If the current volleys being fired between Senators John McCain and Barack Obama are any indication, the Iraq war will be the main and deciding issue for this election.
It's a risky move for McCain to latch his campaign to a cause that Americans oppose by almost a 2-1 margin. But a sudden breakthrough in the situation in Iraq could swing things his way. Of course, any upticks in violence could send him to a crushing defeat.
McCain's and Obama's respective positions on the war could not be more different. Obama says the war is unwinnable, and that the only course is to leave. McCain argues that the war is winnable if we stay long enough - maybe 100 years.
The problem with this debate is that neither side is using the same definition of winning. McCain is stuck on winning as a military accomplishment, seeing politics getting in the way of victory.
In a purely military sense, McCain is right. Militarily, we could keep fighting until every Iraqi is dead, or just push a button and turn Iraq into a radioactive parking lot.
But does this accomplish the political mission?
The reality of war is that it is always political. War is the achievement of political goals through military means. You can no more separate politics from war than you can take fish out of water and expect them to live.
The broad political objective in Iraq was to create a democratic government friendly to America that would spread to other countries in the region, thus giving American-hating terrorists no place to hide.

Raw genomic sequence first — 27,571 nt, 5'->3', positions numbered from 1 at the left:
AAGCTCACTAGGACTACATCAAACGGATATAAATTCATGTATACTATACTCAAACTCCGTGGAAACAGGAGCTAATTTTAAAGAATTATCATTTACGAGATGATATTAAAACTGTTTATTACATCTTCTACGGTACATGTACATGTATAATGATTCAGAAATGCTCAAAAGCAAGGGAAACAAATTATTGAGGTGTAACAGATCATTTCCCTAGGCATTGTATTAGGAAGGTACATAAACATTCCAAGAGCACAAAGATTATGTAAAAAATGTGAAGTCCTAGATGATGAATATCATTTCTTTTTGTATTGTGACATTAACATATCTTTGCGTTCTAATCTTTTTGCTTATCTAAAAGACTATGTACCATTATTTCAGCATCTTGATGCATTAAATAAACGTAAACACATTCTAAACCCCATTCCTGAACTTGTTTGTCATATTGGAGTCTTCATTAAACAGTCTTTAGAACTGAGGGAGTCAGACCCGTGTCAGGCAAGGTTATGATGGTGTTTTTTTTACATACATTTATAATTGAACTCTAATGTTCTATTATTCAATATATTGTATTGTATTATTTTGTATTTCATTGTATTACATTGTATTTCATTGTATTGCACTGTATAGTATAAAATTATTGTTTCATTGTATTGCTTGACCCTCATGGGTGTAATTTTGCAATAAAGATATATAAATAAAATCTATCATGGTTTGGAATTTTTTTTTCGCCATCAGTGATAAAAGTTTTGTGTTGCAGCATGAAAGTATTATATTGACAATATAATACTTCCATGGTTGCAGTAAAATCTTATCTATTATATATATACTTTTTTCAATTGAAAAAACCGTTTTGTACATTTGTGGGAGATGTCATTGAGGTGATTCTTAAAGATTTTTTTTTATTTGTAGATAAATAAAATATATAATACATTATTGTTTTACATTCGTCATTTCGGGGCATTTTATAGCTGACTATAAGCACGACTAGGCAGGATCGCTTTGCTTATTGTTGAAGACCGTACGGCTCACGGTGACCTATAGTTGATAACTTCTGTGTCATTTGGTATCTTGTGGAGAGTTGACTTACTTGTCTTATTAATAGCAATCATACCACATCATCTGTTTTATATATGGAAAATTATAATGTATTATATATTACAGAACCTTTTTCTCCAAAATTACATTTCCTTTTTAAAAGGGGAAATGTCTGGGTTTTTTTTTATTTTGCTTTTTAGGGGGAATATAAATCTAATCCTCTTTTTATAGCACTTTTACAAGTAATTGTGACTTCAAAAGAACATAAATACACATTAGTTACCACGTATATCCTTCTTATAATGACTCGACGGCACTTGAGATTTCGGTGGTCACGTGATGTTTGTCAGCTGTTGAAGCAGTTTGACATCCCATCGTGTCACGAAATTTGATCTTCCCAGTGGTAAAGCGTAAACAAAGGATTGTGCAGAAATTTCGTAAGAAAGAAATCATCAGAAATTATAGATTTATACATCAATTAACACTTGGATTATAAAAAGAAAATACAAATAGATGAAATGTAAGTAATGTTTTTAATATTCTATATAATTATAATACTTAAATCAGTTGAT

But killing more and more Iraqis doesn't get us closer to that goal. Neither does rattling sabers at Iran, which is closely allied with the Shiite majority ruling Iraq.
Meanwhile, the associates of the terrorists we were supposed to be fighting in Iraq are making peace deals with our good friends in Pakistan, creating a better safe haven for Osama bin Laden to hide while America is busy two countries over.
The failure in Iraq is not with the military, and it can't be corrected by military means. The problem is political and multifaceted: How to get Sunnis and Shiites (and their various rival factions) to live together in peace, while not helping out Shiite-led Iran, and keeping the Kurds from starting a war with NATO-member Turkey, protecting access to oil in the Persian Gulf, and defending the conflicting interests of American's Arab allies and Israel.
Piece of cake, right?
There's an R-rated word Clint Eastwood used in the movie "Heartbreak Ridge" that describes this situation pretty well.
Dealing with promises from politicians is fraught with challenges. First, they may not do what they promised. Second, they may not be able to deliver on those promises. And third, making good on promises may cause more harm than good.
There doesn't seem to be much evidence that Obama and McCain would suddenly change their minds on Iraq if they found themselves in the Oval Office, so let's scratch that one.
I think there is some reason to question whether Obama could deliver on his promise of a quick, safe pullout from Iraq. But that pales in comparison with the problem McCain would have trying to maintain the military presence he wants in the face of a hostile Congress. Even if he becomes president, he will likely not get his 100-year war in Iraq with Democrats holding the purse strings.
But it's the third point where McCain has the most trouble. He might (and that's a big might) be able to win the war by his narrow military definition, but the cost will be enormous. Just the financial cost to the U.S. Treasury may make victory look like Napoleon's conquest of Moscow. And the associated problems caused by pacifying Iraq may make the situation in the Middle East even more unstable, dangerous and costly.
We'll have to wait a while to see if President George W. Bush can brew up an "October Surprise" in Iraq to help his chosen successor. But right now, it looks like Iraq is a losing issue for McCain. And unlike many other issues which he has changed his mind on over the last couple of years, he's stuck with Iraq for the long haul.
• Kirk Caraway writes for Swift Communications, Inc. He can be reached through his blog at http://kirkcaraway.com.